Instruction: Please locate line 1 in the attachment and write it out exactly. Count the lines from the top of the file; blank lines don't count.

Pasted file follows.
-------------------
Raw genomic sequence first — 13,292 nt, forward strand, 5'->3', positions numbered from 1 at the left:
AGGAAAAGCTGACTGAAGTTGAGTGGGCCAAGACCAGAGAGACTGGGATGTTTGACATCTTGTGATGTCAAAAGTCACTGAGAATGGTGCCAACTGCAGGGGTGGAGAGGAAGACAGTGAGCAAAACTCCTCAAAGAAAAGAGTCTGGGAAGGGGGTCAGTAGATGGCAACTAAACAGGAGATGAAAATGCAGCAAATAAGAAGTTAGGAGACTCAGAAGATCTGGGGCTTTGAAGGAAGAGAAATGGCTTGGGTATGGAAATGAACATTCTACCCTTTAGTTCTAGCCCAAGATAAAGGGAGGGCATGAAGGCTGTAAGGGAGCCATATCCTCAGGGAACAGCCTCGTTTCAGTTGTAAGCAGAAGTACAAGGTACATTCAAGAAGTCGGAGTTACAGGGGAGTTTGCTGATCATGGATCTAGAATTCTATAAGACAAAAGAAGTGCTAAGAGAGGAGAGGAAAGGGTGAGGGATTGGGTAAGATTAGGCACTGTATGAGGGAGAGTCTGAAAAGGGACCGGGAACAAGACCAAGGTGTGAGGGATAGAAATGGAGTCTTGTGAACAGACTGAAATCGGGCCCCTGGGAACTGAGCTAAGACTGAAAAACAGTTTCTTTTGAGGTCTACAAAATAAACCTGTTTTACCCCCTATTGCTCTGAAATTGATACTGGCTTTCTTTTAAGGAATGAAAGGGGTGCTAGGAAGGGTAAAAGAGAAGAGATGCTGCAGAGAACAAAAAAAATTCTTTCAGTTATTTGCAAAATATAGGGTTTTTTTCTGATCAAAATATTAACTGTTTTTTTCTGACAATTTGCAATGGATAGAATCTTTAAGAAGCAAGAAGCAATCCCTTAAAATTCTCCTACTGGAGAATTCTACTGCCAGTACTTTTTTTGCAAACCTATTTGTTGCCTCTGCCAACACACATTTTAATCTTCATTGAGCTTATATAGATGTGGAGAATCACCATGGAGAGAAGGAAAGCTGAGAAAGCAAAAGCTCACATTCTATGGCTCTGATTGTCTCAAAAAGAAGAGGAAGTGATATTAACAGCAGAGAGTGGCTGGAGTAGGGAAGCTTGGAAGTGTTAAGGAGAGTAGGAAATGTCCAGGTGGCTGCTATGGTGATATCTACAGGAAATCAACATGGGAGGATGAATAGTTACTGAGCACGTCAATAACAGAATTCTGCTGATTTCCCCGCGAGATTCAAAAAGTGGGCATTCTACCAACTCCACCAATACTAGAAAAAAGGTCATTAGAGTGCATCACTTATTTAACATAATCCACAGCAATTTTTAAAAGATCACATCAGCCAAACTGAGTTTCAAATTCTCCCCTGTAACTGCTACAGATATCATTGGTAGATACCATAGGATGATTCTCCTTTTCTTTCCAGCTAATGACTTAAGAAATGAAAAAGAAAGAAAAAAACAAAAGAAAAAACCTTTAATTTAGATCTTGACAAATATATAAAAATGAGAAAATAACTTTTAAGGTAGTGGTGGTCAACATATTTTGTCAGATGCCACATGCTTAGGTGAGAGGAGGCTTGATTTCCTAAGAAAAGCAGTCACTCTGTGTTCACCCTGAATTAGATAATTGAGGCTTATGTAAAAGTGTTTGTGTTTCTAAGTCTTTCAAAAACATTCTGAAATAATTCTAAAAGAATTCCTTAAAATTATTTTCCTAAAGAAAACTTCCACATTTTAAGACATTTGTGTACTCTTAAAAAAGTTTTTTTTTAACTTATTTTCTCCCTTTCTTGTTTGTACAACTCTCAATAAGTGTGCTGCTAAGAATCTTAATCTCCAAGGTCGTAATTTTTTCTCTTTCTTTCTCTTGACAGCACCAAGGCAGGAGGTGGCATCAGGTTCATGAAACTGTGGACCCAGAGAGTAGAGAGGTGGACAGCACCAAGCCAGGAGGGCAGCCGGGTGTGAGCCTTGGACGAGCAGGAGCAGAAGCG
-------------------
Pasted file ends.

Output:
Raw genomic sequence first — 13,292 nt, forward strand, 5'->3', positions numbered from 1 at the left: